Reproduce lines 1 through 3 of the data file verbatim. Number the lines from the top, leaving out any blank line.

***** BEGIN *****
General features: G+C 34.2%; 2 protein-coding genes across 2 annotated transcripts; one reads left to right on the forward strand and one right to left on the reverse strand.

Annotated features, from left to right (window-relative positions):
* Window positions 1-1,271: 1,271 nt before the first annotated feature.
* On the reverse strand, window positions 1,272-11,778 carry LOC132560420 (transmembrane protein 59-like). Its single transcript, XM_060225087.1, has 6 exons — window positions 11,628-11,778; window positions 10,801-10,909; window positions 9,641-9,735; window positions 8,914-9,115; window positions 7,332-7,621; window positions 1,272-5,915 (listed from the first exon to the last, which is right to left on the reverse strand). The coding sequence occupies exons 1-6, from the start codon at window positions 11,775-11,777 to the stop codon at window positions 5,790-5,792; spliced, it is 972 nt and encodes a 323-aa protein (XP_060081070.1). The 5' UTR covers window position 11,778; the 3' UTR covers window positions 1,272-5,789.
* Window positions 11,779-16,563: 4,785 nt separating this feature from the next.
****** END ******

General features: G+C 34.2%; 2 protein-coding genes across 2 annotated transcripts; one reads left to right on the forward strand and one right to left on the reverse strand.

Annotated features, from left to right (window-relative positions):
* Window positions 1-1,271: 1,271 nt before the first annotated feature.